“I am a foreigner [in France],” said Polnišová in an interview with the Sme daily. “But I never have felt animosity from the French; they are used to foreigners.”
She recalls that France used to be a colonial country and it is used to different cultures and thus the mindset of people is different.
“But the truth is that this is bringing along many problems that need to be solved,” said Polnišová, recalling, for example third generations of migrants, who feel being French but when looking for their identity they are returning to their roots. While this is fine for those assimilated, those, who are not, demonstrate their dissatisfaction in a radical way, she said.
In terms of fear which the increasing wave of migration has generated in Slovakia Polnišová believes that passions should calm because fear is often baseless.
“Most immigrants only want to work and live a peaceful life,” said Polnišová. “Several people I have in friend circles express themselves this way in social networks [with a negative attitude about migrants] and I do not have power any more to argue back as I did earlier. This is useless; this raises only further passions. It is difficult to change radical opinions.”
She said she does not have an answer or a solution, but she is sure that it is necessary to help refugees, pointing out that Slovakia in principle is not their target country and that Slovakia’s social system is not at a level enabling them to integrate.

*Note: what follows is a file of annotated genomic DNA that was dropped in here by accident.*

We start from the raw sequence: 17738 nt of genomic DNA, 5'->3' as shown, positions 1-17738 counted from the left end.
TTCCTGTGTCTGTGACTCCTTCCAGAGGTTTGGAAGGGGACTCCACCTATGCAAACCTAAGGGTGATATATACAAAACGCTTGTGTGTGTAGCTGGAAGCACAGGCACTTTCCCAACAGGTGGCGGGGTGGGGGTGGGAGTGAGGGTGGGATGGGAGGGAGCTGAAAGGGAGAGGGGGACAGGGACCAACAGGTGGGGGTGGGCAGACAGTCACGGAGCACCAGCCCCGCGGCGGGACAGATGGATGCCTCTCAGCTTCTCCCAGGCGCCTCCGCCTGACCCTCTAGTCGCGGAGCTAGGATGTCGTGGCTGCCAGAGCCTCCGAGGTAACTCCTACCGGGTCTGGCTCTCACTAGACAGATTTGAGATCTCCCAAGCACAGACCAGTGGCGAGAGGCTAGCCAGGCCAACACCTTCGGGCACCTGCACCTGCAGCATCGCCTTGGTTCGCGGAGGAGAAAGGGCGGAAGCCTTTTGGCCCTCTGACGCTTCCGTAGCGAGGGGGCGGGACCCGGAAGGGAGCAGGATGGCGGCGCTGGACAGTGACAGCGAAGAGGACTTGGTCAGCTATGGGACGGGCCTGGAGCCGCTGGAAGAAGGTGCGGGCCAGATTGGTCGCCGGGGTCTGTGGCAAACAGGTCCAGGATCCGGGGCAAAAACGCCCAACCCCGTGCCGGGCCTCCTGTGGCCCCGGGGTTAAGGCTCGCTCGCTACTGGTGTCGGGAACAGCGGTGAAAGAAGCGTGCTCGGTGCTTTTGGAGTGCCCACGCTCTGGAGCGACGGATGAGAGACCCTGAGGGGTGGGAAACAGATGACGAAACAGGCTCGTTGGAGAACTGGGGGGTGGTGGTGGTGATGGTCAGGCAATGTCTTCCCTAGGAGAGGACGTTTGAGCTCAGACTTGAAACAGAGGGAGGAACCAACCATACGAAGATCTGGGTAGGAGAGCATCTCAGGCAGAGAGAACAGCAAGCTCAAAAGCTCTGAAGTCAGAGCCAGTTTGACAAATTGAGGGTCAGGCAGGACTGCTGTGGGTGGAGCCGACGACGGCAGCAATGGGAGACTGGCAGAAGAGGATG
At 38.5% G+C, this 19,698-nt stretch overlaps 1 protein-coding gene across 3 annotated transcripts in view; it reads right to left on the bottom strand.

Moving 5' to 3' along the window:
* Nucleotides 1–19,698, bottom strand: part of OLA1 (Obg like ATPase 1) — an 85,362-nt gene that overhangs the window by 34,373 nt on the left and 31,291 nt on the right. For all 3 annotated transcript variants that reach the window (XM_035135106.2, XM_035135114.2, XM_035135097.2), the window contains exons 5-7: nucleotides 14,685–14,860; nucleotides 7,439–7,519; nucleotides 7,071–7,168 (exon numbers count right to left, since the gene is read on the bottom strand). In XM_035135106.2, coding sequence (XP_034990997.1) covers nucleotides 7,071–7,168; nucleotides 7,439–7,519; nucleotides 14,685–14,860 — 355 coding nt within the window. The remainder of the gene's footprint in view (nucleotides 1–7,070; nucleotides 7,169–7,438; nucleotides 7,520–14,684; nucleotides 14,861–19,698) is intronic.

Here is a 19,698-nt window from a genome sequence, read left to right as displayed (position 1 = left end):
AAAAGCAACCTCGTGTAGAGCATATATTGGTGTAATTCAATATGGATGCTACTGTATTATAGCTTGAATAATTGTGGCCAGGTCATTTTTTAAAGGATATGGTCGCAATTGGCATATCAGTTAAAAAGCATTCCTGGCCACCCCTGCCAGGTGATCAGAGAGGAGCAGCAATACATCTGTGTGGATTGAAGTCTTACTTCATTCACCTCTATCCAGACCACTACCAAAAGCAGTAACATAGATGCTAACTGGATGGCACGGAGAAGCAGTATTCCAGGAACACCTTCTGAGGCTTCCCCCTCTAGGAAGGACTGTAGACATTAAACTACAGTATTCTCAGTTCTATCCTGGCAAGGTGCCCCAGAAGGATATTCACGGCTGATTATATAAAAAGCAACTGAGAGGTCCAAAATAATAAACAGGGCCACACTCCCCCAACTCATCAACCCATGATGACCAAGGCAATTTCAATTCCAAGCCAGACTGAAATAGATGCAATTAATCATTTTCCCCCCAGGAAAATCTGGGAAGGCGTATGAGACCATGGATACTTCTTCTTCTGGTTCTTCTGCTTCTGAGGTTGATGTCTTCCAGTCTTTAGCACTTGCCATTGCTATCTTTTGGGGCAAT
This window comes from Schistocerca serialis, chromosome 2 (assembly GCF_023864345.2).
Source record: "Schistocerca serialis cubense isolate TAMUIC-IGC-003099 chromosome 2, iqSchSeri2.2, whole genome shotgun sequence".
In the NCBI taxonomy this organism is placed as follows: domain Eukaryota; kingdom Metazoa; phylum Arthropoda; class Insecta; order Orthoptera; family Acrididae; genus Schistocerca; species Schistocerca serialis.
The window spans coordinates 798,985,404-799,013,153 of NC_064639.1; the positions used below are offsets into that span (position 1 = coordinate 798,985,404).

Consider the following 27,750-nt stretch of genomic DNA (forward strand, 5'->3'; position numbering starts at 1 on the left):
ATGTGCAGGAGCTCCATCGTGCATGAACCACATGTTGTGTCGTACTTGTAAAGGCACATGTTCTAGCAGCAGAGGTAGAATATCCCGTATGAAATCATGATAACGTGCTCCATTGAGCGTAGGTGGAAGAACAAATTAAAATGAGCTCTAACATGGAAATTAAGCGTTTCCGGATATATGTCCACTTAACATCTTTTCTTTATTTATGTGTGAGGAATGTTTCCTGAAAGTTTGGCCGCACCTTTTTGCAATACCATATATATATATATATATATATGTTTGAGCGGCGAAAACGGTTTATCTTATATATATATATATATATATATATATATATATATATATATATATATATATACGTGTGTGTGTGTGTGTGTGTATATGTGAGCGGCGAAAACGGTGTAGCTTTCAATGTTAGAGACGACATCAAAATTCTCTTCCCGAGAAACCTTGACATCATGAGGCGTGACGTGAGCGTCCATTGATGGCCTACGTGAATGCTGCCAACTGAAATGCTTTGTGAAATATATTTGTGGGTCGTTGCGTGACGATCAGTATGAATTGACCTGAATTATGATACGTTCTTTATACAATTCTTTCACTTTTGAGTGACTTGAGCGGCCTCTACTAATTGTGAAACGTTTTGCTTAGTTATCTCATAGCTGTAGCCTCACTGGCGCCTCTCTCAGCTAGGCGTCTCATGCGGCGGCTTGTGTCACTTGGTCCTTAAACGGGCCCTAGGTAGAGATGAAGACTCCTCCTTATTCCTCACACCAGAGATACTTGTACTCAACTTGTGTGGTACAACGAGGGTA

“But we are a civilised country and we espouse human-right values,” said Polnišová. “This is our duty. It is necessary to find a way how to do it. The problem is that solutions are only long term and nobody has nerves and time for them because visible results will be only after tens of years.”
Polnišová believes that people are overcoming fear only with great difficulties because information coming in from the world are mostly negative, there is a lot of them and it is difficult to select from them.
“It’s enough to hear about some cases of rapes in Norway combined with news about the Islamic State and we have it,” said Polnišová. “We have a feeling that all immigrants are like these ones and that by admitting refugees of a different religion we would open a Pandora’s box. In such a situation it is hard to find a political authority on which we can rely. Certainly somebody who says that we will admit refugees, but they must be Christians, is not such an authority.”
Polnišová perceives such a condition as improper, adding: “next time only those with a certain hair style and the length of the nose of three centimetres could come here”. According to her, we can polemise about to what an extent they should adapt to our culture, but this discussion should be held at a cultural level.
“In any case, let realise what luck we have in our lives,” Polnišová told Sme. “And that this luck is not a principle.”
26. Aug 2015 at 16:38 | Compiled by Spectator staff